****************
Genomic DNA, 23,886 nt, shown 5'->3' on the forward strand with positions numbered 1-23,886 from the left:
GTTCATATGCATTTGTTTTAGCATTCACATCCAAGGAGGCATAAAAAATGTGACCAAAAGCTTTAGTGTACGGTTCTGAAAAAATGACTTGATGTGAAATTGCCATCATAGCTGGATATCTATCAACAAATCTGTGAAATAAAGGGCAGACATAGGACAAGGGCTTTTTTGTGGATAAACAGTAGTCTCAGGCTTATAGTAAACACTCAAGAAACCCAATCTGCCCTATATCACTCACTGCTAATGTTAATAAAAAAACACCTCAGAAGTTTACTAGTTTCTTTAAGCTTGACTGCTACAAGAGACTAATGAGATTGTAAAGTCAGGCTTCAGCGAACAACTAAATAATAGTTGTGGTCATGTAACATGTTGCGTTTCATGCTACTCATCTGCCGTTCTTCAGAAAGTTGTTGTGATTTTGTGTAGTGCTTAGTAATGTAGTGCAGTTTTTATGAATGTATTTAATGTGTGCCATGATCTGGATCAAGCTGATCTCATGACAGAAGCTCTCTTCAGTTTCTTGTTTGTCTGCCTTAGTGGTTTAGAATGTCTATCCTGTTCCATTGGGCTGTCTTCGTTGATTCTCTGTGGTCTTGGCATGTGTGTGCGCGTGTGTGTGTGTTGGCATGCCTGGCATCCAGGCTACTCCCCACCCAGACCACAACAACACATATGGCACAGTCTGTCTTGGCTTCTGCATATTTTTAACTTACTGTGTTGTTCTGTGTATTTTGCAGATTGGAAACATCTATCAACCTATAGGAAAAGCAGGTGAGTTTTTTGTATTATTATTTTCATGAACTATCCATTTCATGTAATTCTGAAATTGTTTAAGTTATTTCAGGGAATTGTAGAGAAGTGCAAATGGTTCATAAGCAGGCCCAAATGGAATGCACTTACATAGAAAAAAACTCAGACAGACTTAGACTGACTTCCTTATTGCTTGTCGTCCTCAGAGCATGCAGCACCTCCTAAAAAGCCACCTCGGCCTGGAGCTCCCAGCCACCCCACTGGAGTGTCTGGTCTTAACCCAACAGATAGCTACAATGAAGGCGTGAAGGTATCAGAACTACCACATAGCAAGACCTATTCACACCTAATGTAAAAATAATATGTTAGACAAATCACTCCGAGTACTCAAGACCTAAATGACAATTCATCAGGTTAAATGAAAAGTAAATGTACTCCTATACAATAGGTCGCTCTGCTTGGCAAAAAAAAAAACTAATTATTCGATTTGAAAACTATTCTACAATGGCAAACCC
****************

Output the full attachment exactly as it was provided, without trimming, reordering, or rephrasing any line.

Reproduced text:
Genomic DNA, 23,886 nt, shown 5'->3' on the forward strand with positions numbered 1-23,886 from the left:
GTTCATATGCATTTGTTTTAGCATTCACATCCAAGGAGGCATAAAAAATGTGACCAAAAGCTTTAGTGTACGGTTCTGAAAAAATGACTTGATGTGAAATTGCCATCATAGCTGGATATCTATCAACAAATCTGTGAAATAAAGGGCAGACATAGGACAAGGGCTTTTTTGTGGATAAACAGTAGTCTCAGGCTTATAGTAAACACTCAAGAAACCCAATCTGCCCTATATCACTCACTGCTAATGTTAATAAAAAAACACCTCAGAAGTTTACTAGTTTCTTTAAGCTTGACTGCTACAAGAGACTAATGAGATTGTAAAGTCAGGCTTCAGCGAACAACTAAATAATAGTTGTGGTCATGTAACATGTTGCGTTTCATGCTACTCATCTGCCGTTCTTCAGAAAGTTGTTGTGATTTTGTGTAGTGCTTAGTAATGTAGTGCAGTTTTTATGAATGTATTTAATGTGTGCCATGATCTGGATCAAGCTGATCTCATGACAGAAGCTCTCTTCAGTTTCTTGTTTGTCTGCCTTAGTGGTTTAGAATGTCTATCCTGTTCCATTGGGCTGTCTTCGTTGATTCTCTGTGGTCTTGGCATGTGTGTGCGCGTGTGTGTGTGTTGGCATGCCTGGCATCCAGGCTACTCCCCACCCAGACCACAACAACACATATGGCACAGTCTGTCTTGGCTTCTGCATATTTTTAACTTACTGTGTTGTTCTGTGTATTTTGCAGATTGGAAACATCTATCAACCTATAGGAAAAGCAGGTGAGTTTTTTGTATTATTATTTTCATGAACTATCCATTTCATGTAATTCTGAAATTGTTTAAGTTATTTCAGGGAATTGTAGAGAAGTGCAAATGGTTCATAAGCAGGCCCAAATGGAATGCACTTACATAGAAAAAAACTCAGACAGACTTAGACTGACTTCCTTATTGCTTGTCGTCCTCAGAGCATGCAGCACCTCCTAAAAAGCCACCTCGGCCTGGAGCTCCCAGCCACCCCACTGGAGTGTCTGGTCTTAACCCAACAGATAGCTACAATGAAGGCGTGAAGGTATCAGAACTACCACATAGCAAGACCTATTCACACCTAATGTAAAAATAATATGTTAGACAAATCACTCCGAGTACTCAAGACCTAAATGACAATTCATCAGGTTAAATGAAAAGTAAATGTACTCCTATACAATAGGTCGCTCTGCTTGGCAAAAAAAAAAACTAATTATTCGATTTGAAAACTATTCTACAATGGCAAACCC